What’s next evolution or revolution in the bathroom? Is it a good thing if your toilet can give personal feedback on your health? How much do you want to know? LIXIL Asia Pacific CEO BIjoy Mohan shares.
17 August, 2018
The rest of the world is catching up with Japan’s shower toilet culture. Bijoy Mohan’s first shower toilet experience was in 1998 at the country’s Narita airport. “I’m not sure if that’s an ejector button that’s going to send me flying off the roof or what..?” he told his wife after. That joke aside, Mohan was deeply impressed and decided that it was an experience that he needed to share with the rest of the world.
Today Mohan is the CEO Asia Pacific at LIXIL, Japan’s largest conglomerate and manufacturer of building materials and housing manufacturer. Based in Singapore, he leads an Asia-Pacific wide operation to spread the joy and wonder of ofurozuki – the Japanese bathing culture – with the LIXIL’s bathroom brand portfolio, which includes Grohe, American Standard and INAX.
What’s next evolution or revolution in the bathroom? How do different countries in Asia Pacific respond to new technology in the bathroom? Is it a good thing if your toilet can give personal feedback on your health? And share it with other parties? How much do you want your toilet to tell you about your health? We chatted with Mohan during LIXIL’s annual Iconic tour in Nagoya, Japan.
We’ve seen bathroom evolve into the domestic personal sanctuary, we’ve seen it enhanced with technology. What do you think is the next evolution or revolution?
Bathroom’s digital revolution still has a long way to go, but that’s coming surely. Another trend that’s already happening to an extent is the bathroom evolving as an extension of the bedroom. The boundaries between the bathroom and bedroom are disappearing.
This expectation has become a driving force for a number of things: it demands continuity and coordination between the living space and the bathroom. We’ve seen greater demands for furniture and accessories that can tie together the bathroom and the spaces outside the bathroom and also transparent walls that can be frosted with a touch of a button.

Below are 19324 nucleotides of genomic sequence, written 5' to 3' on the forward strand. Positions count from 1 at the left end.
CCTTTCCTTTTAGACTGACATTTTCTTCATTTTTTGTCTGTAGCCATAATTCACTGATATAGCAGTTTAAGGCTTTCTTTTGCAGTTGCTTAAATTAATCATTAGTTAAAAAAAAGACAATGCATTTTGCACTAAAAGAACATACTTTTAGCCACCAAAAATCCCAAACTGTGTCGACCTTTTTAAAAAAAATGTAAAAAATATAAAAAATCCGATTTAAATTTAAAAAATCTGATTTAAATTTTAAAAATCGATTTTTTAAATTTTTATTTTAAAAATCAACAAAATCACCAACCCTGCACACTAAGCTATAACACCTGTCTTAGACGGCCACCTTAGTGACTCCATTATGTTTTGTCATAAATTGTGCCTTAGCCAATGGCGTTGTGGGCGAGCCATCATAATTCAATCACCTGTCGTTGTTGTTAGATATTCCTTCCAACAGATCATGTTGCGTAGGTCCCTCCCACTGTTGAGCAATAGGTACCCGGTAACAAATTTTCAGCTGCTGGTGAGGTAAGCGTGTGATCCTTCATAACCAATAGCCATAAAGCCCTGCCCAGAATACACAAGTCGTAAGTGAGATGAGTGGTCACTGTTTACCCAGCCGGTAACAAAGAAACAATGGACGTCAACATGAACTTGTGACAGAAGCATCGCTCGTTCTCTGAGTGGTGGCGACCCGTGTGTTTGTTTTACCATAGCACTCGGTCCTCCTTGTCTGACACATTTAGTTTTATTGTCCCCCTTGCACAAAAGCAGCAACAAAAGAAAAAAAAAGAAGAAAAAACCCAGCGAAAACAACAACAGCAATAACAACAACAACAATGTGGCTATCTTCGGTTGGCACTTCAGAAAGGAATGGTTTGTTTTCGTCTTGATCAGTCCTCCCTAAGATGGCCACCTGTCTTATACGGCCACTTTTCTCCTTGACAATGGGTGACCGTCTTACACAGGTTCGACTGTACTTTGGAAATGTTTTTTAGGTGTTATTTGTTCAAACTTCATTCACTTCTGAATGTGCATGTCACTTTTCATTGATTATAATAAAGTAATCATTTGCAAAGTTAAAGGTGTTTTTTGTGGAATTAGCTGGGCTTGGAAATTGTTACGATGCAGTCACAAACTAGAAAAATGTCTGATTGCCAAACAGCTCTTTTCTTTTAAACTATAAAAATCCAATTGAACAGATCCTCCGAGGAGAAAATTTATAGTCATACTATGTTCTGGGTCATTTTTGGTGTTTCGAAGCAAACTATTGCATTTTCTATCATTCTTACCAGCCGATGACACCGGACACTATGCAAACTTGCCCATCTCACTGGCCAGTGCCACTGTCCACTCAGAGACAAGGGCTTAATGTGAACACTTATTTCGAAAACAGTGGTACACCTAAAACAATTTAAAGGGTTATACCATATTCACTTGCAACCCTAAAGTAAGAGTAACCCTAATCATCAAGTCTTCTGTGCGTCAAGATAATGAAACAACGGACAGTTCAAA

Customers don’t want it closed away and separate from the rest of the home even when they are inside the bathroom, hence that kind of on-demand-privacy. There will be technologies required for that. It’s something that we see clearly happening apart from the digital revolution.
LIXIL coined the term Spalet, portmanteau of spa and toilet, a year ago. Do you mind quickly defining the concept?
It’s really about elevating the experience of the toilet, from what I would say an uncomfortable experience to a pleasurable experience that we associate with the word ‘spa’. When it comes to marketing Spalets, we’ve defined two types of markets, wet markets and dry markets – countries or cultures that are traditionally used to water and toilet paper, respectively. That’s the only real difference.
What is your thought on the significant differences between the markets within the diverse Asia Pacific region that would affect future development of the new products?
Like you said, there are different countries and markets with different levels of development. Maybe there is no such thing as Asia-Pacific – it’s just a term we use. For us, there are different business models. There are different ways of accessing and reaching consumers.